By Dr. Ben Edwards, Senior Lecturer, History, Politics and Philosophy, Manchester Metropolitan University.
Since 2015, alongside Dr Seren Griffiths, also of MMU, Dr Ffion Reynolds of Cadw, and Adam Stanford of Aerial Cam, I have been involved with the Bryn Celli Ddu Landscape Project. Bryn Celli Ddu is one of the most impressive Neolithic burial monuments in the British Isles: a passage tomb, consisting of a stone-built passage into an artificial earth mound, which terminates in a burial chamber. The passage tomb was used as a location for burial around 3000BC, but the site had a much longer history, and exists in a landscape replete with evidence for prehistoric ritual activity. Prior to the site’s use for burial, a henge monument with an internal stone circle occupied the site and given the 3000BC data associated with the later passage tomb, this would seem to be one of the earliest henge monuments in Wales. Our excavations during the project did not focus on the tomb itself, as this was excavated in the 1930s prior to its reconstruction and restoration. Instead, we set out to investigate the landscape around the monument, which had seen surprisingly little sustained investigation, despite the importance of the site. We have located new panels of Neolithic cup-marked rock art, demonstrated the existence of a later Early Bronze Age burial cairn cemetery to the south of the tomb, and located a cluster of later Neolithic Grooved Ware pits. The burial monument clearly led to the location being significant in prehistory after the use of the tomb itself had finished. Bryn Celli Ddu is one of only three passage tombs in Wales, all of which are on Anglesey, but it is the only such monument with an association with midsummer solstice sunrise. The passage into the mound was deliberately aligned so that on the longest day of the year, as soon as the sun rose, it would shine down the passage and illuminate the burial chamber within.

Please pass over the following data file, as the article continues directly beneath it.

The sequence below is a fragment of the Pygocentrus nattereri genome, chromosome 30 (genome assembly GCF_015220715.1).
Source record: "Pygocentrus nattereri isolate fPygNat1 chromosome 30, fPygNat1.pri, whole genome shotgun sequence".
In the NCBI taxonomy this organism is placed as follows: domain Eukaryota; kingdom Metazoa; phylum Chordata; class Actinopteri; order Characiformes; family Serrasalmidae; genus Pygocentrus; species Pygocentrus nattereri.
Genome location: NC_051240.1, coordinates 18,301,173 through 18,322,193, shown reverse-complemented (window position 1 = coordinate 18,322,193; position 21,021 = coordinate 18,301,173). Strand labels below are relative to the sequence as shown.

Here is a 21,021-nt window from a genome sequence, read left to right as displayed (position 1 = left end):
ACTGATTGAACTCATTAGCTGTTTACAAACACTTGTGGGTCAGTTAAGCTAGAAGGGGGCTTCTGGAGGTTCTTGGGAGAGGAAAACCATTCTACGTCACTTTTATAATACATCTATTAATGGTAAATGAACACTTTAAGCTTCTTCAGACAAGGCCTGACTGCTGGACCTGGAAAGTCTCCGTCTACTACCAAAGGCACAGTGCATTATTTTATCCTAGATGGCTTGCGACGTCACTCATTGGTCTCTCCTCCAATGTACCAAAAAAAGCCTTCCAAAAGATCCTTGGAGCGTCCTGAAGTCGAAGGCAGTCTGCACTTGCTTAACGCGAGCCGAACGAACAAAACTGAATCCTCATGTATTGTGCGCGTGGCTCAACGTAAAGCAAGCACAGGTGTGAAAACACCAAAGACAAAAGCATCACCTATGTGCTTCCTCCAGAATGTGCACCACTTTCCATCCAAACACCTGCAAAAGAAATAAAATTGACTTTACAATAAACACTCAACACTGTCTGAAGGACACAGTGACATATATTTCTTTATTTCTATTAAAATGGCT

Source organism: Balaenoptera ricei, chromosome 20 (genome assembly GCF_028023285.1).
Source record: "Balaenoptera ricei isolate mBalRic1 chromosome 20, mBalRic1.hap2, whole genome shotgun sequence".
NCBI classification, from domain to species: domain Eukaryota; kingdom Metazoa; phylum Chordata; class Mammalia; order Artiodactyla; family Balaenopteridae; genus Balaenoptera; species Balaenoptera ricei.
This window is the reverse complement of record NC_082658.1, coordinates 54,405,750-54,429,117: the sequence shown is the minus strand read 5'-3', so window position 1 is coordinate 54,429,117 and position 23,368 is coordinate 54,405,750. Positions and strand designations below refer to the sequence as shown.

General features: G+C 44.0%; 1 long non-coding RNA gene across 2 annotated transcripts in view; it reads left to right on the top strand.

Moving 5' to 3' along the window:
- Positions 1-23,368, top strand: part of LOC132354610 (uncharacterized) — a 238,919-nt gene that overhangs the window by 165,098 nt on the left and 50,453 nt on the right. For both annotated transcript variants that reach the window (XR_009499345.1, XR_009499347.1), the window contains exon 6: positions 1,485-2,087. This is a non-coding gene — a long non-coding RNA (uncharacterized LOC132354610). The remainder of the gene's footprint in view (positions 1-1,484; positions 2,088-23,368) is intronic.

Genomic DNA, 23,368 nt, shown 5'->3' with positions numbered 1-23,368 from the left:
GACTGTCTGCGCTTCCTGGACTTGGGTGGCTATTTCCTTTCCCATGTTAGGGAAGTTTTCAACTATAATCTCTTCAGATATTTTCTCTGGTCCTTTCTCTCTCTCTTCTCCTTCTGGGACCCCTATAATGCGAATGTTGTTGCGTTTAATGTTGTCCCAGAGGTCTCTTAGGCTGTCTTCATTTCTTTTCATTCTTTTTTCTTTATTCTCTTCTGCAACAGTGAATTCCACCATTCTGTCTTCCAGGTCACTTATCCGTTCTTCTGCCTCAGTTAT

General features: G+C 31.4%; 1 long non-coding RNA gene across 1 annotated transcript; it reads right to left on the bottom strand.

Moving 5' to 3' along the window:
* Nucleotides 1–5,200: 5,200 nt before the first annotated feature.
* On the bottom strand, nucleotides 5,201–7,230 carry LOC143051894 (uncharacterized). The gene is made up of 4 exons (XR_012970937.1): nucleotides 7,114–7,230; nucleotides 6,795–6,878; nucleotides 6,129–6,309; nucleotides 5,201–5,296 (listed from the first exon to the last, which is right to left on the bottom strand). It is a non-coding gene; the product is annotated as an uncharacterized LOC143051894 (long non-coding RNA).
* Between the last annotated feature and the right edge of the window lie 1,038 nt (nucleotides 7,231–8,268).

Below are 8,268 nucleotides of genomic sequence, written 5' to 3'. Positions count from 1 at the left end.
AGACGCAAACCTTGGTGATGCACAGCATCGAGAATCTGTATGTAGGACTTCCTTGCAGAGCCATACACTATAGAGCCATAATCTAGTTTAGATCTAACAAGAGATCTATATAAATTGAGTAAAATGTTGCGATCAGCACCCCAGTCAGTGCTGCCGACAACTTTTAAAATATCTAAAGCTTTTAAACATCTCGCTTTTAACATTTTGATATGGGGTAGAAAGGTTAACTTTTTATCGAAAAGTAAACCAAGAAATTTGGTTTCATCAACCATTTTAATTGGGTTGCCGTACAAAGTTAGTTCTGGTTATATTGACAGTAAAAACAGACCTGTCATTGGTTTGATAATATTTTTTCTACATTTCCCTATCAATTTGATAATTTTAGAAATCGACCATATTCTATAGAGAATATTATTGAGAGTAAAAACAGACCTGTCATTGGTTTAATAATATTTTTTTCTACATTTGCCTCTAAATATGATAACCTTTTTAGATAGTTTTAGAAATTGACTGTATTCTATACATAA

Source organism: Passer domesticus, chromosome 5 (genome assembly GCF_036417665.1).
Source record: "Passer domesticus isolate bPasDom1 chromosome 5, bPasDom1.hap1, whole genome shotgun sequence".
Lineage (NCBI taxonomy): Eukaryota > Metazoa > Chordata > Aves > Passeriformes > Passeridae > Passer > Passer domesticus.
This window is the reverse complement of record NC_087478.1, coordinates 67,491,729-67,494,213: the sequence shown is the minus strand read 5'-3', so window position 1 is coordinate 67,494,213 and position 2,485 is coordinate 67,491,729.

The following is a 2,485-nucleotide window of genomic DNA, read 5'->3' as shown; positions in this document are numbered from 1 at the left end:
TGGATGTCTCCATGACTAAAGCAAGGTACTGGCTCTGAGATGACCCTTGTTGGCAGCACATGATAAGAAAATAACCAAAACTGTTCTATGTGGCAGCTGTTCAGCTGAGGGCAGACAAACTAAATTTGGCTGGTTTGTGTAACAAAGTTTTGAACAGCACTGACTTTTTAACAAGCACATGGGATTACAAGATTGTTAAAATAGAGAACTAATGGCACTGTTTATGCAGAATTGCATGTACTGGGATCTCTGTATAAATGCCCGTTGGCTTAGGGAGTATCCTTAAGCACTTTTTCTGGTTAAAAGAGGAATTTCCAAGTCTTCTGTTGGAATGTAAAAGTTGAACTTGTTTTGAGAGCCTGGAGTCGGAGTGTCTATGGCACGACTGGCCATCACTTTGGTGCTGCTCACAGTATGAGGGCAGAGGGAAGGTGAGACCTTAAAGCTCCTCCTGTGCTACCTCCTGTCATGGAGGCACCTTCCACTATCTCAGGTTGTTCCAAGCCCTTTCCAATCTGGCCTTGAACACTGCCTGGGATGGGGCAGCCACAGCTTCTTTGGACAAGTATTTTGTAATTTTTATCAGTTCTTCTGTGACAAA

Of absolutely central importance to our project over the course of the last five years has been the involvement of the local community in all our research work. Every year, volunteer excavators have been part of the excavations; in partnership with Cadw we have run public open days; we have hosted school visits; designed a local prehistoric treasure hunt; developed a smartphone app for public use; and hosted temporary exhibitions with Oriel Ynys Môn. However, with the introduction of the Coronavirus lockdown, we were forced to cancel all our excavation, survey and outreach work for the 2020 season. Whilst this was a great shame, it did provide the opportunity for more imaginative ways of connecting people with the prehistoric past. This is the context for the Bryn Celli Ddu Minecraft Experience.
The Welsh government, through its Hwb Cymru school’s portal, provides free access for school children to the Education Edition of Minecraft, as does Manchester Metropolitan University for the development of learning resources. Usually, the value of Minecraft as an education tool focuses on its use to introduce children to basic coding skills and its use for artistic expression, though there an almost infinite number of uses to which it has been put. It seemed to me that a recreation of the Bryn Celli Ddu landscape would be the perfect way to get school children virtually to the site, even though the excavation and open days had been cancelled: the technology was familiar, and access to the programme was provided freely. Thus, by roping-in my now home-schooled daughter, we were able to embark upon a recreation of Bryn Celli Ddu and all the prehistoric features we had discovered or investigated over the five years of the project.